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Irvine v. Rare Feline Breeding Ctr.

685 N.E.2d 120 (1997)

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Irvine v. Rare Feline Breeding Ctr.

Indiana Court of Appeals

685 N.E.2d 120 (1997)

Facts

Mosella Schaffer (defendant) lived on a 50-acre farm where she raised and maintained exotic animals, including zebras, kangaroos, camels, and Siberian tigers. Scott Bullington rented a room in the garage area from Schaffer. Bullington was friends with Scott Irvine (plaintiff) and invited him over to see the animals. Schaffer also extended Irvine an open invitation to visit, and Irvine came by several dozen times over two years. Irvine and other visitors would occasionally pet the tigers through a fence while on the property. During one visit with Bullington, Irvine consumed a substantial amount of alcohol, and Bullington invited Irvine to sleep on his couch. Bullington left to attend a Christmas party, and Irvine decided to see the animals before he went to sleep. Irvine went to the tigers and put a couple of his fingers through the fence to pet one. Another tiger made some noise, and, while Irvine was looking away, the tiger he was petting pulled his arm through the fence. Schaffer heard Irvine shouting and came out to investigate. Schaffer banged on the fence and freed Irvine. Irvine was seriously injured and underwent six surgeries during a 13-day hospital stay. Irvine will likely need additional surgeries as well. Irvine sued Schaffer, alleging negligence, strict liability, and nuisance. Schaffer raised the defenses of incurred risk and assumption of risk. Irvine moved for partial summary judgment, arguing that these defenses are not available in a strict-liability animal case. The trial court mostly denied the motion, and Irvine appealed.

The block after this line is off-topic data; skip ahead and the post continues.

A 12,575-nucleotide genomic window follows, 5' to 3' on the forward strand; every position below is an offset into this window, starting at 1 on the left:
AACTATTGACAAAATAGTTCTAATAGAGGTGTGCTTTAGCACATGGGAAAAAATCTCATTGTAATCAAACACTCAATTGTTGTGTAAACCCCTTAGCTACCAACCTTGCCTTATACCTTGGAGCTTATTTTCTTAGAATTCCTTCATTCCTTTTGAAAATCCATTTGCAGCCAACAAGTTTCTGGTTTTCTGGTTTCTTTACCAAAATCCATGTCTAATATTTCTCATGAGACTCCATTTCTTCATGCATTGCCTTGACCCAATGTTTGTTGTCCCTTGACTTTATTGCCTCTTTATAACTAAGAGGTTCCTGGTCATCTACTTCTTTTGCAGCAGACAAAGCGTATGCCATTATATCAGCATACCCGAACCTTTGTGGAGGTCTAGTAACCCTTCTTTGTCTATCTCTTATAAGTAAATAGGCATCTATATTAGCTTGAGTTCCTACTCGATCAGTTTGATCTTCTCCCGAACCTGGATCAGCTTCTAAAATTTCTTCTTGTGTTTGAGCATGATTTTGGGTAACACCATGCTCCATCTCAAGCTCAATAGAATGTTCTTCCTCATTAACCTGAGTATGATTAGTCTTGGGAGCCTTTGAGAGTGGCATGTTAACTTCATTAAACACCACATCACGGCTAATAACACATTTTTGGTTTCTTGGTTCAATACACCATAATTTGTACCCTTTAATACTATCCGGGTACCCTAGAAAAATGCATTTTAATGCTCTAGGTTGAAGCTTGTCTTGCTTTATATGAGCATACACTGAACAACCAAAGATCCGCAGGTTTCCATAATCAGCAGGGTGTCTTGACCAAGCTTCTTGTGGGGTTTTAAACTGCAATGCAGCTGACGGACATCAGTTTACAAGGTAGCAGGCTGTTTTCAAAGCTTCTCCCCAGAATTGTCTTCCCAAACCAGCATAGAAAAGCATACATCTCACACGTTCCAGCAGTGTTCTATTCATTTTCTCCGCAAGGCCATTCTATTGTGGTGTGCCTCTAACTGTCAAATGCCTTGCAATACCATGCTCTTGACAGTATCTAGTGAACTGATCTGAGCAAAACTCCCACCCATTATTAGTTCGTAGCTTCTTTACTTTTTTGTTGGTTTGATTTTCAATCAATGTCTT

Rule of Law

Issue

Holding and Reasoning (Chezem, J.)

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